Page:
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12 Traditional Christmas Items That Are Low-Key Aphrodisiacs Too

There's "The 12 Days of Christmas". Well, here's how to turn those days into super sexy Christmas nights.

Life & Travel

Now y'all already know, if I could find a way to make sex have a fall theme, that in the spirit of peace and goodwill, a sista had to tie in one of the most popular holidays of the year to coitus too. To tell you the truth, it really wasn't all that hard. All I did was think about some of the things that traditionally go with Christmas and, based on what I already know about aphrodisiacs, see how they lined up with encouraging sexual desire. Hmph. You might be surprised.

As far as how to make Christmas itself the kind of sex-inspired gift that keeps on giving, be on the lookout for a few tips sooner than later (I got you). For now, as you're out 'n about doing some of your holiday shopping, I'd advise that you pick up doubles when it comes to some of the items on this list—one you can use for traditional purposes; the other, you can take into your bedroom so that you can bring a whole new meaning to yuletide cheer.

1. Eggnog

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Although eggnog is not my favorite drink in the world, I can be compelled to partake of a sip or two around the holidays. Almost every time I have it, there is a part of me that wonders how it became a part of Christmas cuisine. From what I've researched, it started out in early medieval Britain (they used to drink something similar called "posset"). The combo of milk, eggs and sherry symbolized good health and prosperity. Then monks began to consume it and eventually, around the 1700s, it made its way over to us.

The reason why it qualifies as being an aphrodisiac is because the ingredients that are in it—especially the eggs, honey, vanilla and nutmeg—are things that can help to boost your libido. Eggs are a fertility symbol. Honey contains boron which regulates hormone levels and nitric oxide which intensifies arousal. The smell of vanilla causes a lot of men to have faster erections, and apparently the 50 percent ethanolic extract of nutmeg increases the sex drive; mostly the sex drive of men.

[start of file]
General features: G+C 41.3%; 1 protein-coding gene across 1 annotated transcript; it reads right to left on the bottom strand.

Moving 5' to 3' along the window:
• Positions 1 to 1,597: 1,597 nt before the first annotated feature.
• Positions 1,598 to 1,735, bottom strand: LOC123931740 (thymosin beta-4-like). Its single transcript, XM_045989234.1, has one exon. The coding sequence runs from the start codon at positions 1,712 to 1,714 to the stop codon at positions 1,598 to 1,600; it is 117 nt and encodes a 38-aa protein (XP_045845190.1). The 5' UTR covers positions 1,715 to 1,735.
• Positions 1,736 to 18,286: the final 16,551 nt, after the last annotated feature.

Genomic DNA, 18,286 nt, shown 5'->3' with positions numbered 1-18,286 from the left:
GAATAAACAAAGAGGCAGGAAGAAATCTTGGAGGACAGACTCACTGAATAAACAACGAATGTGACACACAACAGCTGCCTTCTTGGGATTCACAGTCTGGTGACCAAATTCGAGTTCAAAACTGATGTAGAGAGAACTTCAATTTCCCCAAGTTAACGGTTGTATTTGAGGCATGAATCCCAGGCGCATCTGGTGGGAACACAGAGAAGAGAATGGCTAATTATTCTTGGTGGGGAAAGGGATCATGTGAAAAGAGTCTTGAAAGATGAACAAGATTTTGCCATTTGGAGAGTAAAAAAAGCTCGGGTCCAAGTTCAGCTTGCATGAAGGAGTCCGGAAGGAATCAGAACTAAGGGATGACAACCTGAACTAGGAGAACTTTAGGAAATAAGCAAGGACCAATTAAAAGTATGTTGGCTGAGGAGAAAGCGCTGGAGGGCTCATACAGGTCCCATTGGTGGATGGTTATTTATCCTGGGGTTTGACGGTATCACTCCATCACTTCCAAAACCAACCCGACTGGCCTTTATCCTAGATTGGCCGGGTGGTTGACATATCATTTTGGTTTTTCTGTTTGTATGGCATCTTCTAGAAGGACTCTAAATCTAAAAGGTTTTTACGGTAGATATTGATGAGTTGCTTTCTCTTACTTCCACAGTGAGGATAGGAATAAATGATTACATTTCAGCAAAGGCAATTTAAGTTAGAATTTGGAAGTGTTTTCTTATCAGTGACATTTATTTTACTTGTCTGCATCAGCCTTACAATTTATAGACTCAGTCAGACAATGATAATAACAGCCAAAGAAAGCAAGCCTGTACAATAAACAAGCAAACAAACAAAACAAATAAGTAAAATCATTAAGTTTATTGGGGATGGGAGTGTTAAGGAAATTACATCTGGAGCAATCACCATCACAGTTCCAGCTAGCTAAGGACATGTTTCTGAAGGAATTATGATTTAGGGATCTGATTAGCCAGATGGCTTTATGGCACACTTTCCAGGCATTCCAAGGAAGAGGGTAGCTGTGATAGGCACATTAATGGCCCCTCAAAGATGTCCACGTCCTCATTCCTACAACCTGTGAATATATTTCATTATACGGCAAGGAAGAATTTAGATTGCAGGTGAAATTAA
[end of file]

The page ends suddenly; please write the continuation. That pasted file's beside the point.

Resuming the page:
So, if you've never had or liked eggnog, maybe all of this info will inspire you to give it another shot. In the spirit of Christmas—and good sex.

2. Candy Canes

I recently read a couple of articles that said the cooling sensation of peppermint soap or diluted peppermint oil (make sure to dilute the oil; it is really strong) provides the kind of cooling effect that enhances stimulation in women and can even trigger multiple orgasms. That got me to thinking that sucking on a candy cane and then performing oral sex on your partner must be the total bomb. That's why this signature Christmastime candy made the list.

Just make sure that you use peppermint more as a topical thing than anything else. Studies reveal that the menthol in mint, when it's digested by men, can lower their testosterone, not raise it. And who wants that?

3. Gingerbread Houses

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How in the world is a gingerbread house an aphrodisiac? It's due to the ginger that it's made from. Aside from the fact that the calcium, magnesium, phosphorus and potassium in ginger is great for treating motion and morning sickness, menstrual cramps and migraines, on the sexual tip, ginger significantly increases blood circulation in both men and women. The more blood that's moving around in our genital regions, the hornier we tend to be. The better our orgasms end up being too. So, spend quality time making a gingerbread house with the kids and a different kind of quality time with your partner eating it once you're done.

4. Mistletoe

This one should be obvious. I mean, "Kissing under the mistletoe"—duh. But if you've ever wondered why so many of us do that, basically it's this. Mistletoe is an evergreen plant that is a symbol of peace. People started kissing underneath it during the Greek festival of Saturnalia, believing that mistletoe protected them from misfortune, along with granting them long life as well as fertility. If that's got you sold, Home Depot, Lowe's and local nurseries typically sell it.

5. Hot Chocolate

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You've probably heard somewhere before that chocolate—preferably dark chocolate—is an aphrodisiac. The reason why is because the chemicals phenylethylamine and serotonin that are in it will not only improve your mood, they are considered to be sexual stimulants as well. Some health experts say that you'll get the most sexual benefits out of chocolate if you eat four ounces, on a daily basis, that is made out of 70 percent cocoa. A fun way to get some of those ounces in is to drink some hot chocolate—or to make some chocolate body paint. Or…do both.